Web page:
And the Cars Go...

Overview

Hop in for a droll read-aloud vrooming with sound words and intricate illustrations of all things that go.

What’s this? A huge traffic jam? But everyone’s in a hurry! There’s the family in the paneled station wagon (brrrm, brrrmm), packed to the roof rack with gear for the beach. There’s the be-hatted Duke and Duchess, out for a drive in their ornate Rolls Royce (whisper, whisper). Not to mention a yellow school bus bursting with kids in beanies (chug, chug), an overheating race...

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Overview

Hop in for a droll read-aloud vrooming with sound words and intricate illustrations of all things that go.

What’s this? A huge traffic jam? But everyone’s in a hurry! There’s the family in the paneled station wagon (brrrm, brrrmm), packed to the roof rack with gear for the beach. There’s the be-hatted Duke and Duchess, out for a drive in their ornate Rolls Royce (whisper, whisper). Not to mention a yellow school bus bursting with kids in beanies (chug, chug), an overheating race car (bang, hissssss . . .), an ice-cream truck ("Mamma mia! My ice cream is melting!"), and other vehicles revving to go. Who — or what — could be holding them all up?

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Editorial Reviews

The New York Times - Sarah Harrison Smith
Adults reading this book aloud can unleash their goofiest accents—and not just British or Italian ones…And the Cars Go… has great visual flair: It could have been unearthed from a 1970s time capsule. Bee draws his vehicles in profile with a fine black line and wonderfully precise detail…Abundant use of fabulous fuchsia, racing-car green and electric Kool-Aid orange may give parents flashbacks to their own childhoods. Today's children, oblivious to such cultural references, are nonetheless likely to find it all a lot of fun.
Children's Literature - Barbara L. Talcroft
English artist William Bee (not to be confused with English artist John William Bee of the early twentieth century) brings his own imperturbable style to this tale of fantastic vehicles caught in a traffic jam. (That must be Bee himself in a vintage sports car, coming and going on the front and back covers.) The story begins with a toy-like motorcycle policeman in a nifty steampunk uniform vrooming off on patrol. He soon discovers a formidable holdup clogging a road full of automotive constructions covered with ingenious hoses, gears, wheels, and gadgets. This wondrous parade begins with a wood-paneled station wagon from the seventies, followed by such vehicles as a Duke and Duchess’s chauffeured Rolls-Royce, Mr. Luigi’s luscious ice-cream truck, and a magenta beach buggy full of bearded hippies, guitars, and surfboards. The road rolls on beneath them, punctuated by Lego-like signposts (“To the Beach,” “No Parking,” “Tea”). Kids who love to build can revel in the multitude of details to examine, while everyone else can enjoy the story, saturated colors, the “retro-futurist” design, and the extraordinary cause of the jam—three beautiful prize sheep replete with ribbons. Each vehicle has its own sound, from the Rolls’s whisper whisper through the school bus’s chuggety chug to the street sweeper’s whoosh whoosh. Of course, the sheep go Baaa! Baaa! Baaa! What fun! Through it all, the little policeman remains unflappable, except when he steps into the sweeper’s foam, which makes his final expression (a smile as he feeds the curly ram an ice cream cone) all the more satisfying; readers are challenged to hunt for fifteen snails hidden in the digital illustrations. Those who want more will love Bee’s And the Train Goes… (Candlewick, 2007) and Beware of the Frog (Candlewick, 2008). Reviewer: Barbara L. Talcroft; Ages 3 to 7.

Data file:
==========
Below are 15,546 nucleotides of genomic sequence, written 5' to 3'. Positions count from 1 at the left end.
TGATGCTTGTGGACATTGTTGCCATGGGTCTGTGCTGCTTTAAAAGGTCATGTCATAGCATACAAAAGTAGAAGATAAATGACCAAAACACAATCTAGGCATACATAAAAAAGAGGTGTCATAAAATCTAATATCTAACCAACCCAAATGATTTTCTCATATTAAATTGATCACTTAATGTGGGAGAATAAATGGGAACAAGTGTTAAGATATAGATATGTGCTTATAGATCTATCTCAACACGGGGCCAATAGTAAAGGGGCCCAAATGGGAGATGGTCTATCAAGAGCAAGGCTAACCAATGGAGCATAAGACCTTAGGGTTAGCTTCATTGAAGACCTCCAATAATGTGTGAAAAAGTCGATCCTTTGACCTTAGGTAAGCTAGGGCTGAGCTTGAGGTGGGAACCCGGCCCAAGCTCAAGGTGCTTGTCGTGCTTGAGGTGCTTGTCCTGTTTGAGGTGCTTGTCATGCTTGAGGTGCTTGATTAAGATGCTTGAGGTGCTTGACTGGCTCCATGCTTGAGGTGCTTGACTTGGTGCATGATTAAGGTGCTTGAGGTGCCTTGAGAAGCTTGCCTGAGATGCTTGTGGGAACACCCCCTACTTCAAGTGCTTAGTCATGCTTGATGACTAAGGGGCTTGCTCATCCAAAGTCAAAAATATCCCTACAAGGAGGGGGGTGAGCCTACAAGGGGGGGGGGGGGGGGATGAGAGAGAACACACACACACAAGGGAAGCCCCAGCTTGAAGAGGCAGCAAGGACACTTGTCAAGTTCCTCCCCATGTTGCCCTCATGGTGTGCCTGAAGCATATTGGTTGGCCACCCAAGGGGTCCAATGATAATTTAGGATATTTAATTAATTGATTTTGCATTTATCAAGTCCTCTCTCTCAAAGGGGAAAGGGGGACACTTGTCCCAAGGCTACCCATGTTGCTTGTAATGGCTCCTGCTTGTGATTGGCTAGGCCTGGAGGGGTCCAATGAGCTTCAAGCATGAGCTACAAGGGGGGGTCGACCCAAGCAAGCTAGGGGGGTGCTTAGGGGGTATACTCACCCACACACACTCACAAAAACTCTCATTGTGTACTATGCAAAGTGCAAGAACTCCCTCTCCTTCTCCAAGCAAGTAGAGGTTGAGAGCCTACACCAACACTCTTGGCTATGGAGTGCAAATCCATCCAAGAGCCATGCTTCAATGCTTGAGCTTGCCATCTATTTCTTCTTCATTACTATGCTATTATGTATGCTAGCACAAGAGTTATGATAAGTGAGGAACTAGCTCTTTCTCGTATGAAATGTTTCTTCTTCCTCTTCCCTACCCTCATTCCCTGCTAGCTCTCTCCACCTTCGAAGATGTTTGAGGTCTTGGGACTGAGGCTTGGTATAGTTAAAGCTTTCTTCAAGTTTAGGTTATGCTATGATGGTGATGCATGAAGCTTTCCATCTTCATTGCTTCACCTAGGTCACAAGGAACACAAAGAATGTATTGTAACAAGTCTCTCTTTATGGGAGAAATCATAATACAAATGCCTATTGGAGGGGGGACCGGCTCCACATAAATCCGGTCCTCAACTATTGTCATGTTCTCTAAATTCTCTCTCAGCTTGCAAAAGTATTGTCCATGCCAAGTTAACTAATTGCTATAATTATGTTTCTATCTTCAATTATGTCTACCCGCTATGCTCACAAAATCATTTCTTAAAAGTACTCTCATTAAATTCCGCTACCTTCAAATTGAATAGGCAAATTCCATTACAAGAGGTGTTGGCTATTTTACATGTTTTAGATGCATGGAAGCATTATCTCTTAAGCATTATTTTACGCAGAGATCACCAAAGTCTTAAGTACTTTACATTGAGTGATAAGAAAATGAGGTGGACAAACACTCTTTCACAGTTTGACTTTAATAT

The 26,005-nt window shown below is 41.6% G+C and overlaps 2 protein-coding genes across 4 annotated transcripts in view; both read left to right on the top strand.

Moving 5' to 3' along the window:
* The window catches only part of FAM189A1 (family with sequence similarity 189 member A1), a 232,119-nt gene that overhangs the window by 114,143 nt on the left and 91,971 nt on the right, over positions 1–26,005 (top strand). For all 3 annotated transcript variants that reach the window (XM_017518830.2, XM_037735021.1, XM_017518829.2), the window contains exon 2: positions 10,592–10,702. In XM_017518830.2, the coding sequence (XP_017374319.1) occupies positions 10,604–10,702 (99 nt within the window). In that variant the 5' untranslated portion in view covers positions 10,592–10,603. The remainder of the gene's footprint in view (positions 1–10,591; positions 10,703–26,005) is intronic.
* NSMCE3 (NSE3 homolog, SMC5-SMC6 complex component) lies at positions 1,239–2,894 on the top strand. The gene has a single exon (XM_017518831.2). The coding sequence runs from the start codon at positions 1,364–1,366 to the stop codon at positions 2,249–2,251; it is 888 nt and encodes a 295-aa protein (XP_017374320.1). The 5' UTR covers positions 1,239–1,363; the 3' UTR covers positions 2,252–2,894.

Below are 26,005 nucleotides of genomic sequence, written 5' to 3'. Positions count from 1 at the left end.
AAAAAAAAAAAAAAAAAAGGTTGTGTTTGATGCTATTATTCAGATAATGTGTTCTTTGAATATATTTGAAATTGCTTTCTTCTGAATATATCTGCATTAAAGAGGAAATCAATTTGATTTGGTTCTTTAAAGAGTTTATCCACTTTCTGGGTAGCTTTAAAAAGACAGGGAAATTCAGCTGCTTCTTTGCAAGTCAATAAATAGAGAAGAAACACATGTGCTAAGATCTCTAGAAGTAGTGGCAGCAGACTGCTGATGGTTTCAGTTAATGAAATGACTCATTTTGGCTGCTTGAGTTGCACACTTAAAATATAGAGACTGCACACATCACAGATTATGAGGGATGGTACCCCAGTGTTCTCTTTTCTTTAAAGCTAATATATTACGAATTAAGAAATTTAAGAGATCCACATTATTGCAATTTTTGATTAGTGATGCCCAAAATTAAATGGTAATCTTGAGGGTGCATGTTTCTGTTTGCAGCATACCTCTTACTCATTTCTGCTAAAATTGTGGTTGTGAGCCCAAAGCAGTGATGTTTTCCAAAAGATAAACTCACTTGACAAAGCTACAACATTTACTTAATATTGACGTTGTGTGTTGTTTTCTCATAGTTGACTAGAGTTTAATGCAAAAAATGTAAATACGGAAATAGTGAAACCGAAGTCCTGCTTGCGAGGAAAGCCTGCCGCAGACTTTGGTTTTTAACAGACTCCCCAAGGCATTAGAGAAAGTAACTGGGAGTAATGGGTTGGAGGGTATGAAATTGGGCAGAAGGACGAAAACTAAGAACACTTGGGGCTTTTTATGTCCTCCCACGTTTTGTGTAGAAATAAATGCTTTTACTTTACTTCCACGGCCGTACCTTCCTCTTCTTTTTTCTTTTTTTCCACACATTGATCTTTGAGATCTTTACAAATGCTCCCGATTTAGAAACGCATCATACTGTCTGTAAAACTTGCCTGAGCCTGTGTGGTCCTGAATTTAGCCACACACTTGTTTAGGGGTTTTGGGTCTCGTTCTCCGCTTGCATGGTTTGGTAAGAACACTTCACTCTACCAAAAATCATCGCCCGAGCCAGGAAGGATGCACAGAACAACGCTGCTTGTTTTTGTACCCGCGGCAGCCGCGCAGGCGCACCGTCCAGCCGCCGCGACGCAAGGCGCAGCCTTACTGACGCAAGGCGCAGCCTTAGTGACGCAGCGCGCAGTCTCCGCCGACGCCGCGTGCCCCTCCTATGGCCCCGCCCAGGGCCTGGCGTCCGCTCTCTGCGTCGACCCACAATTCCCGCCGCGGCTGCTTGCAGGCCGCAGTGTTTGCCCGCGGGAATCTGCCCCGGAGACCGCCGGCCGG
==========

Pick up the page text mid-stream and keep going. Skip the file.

School Library Journal
12/01/2013
PreS-Gr 1—When a policeman on a motorcycle comes across a line of stopped traffic, he walks to the front of the jam to see what's causing the standstill. Along the way, he passes a station wagon, the Duke and Duchess in a Rolls-Royce, a school bus, a race car, an ice-cream truck, a beach buggy, and a street sweeper. Each vehicle has its own sound, and the occupants each have a comment about the traffic holdup. The cause is Farmer Jake's prize sheep. All of the people get out of their vehicles and help herd the animals back into their field. "And, at last, all the cars go…." The text is clever and amusing, but it's the wonderfully detailed digital illustrations that will keep kids coming back again and again. As in and the Train Goes… (Candlewick, 2007), Bee's collagelike illustrations have a 1960s sensibility. The cars are chock-full of details, from the complicated workings of the street sweeper to the crank on the front of the Rolls. There are plenty of amusing details too, including two very mischievous seagulls. As a bonus, children are encouraged to find 15 hidden snails; it's not easy. A fun read-aloud and a great book to pore over again and again.—Catherine Callegari, Gay-Kimball Library, Troy, NH
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Product Details

  • ISBN-13: 9780763665807
  • Publisher: Candlewick Press
  • Publication date: 12/10/2013
  • Pages: 32
  • Sales rank: 329,013
  • Age range: 2 - 5 Years
  • Product dimensions: 11.00 (w) x 9.62 (h) x 0.37 (d)

Meet the Author

william bee, the author-illustrator of And the Train Goes... and other picture books, is an artist and commercial designer who has worked for renowned fashion houses, including Issay Miyake and Paul Smith. He lives in England.

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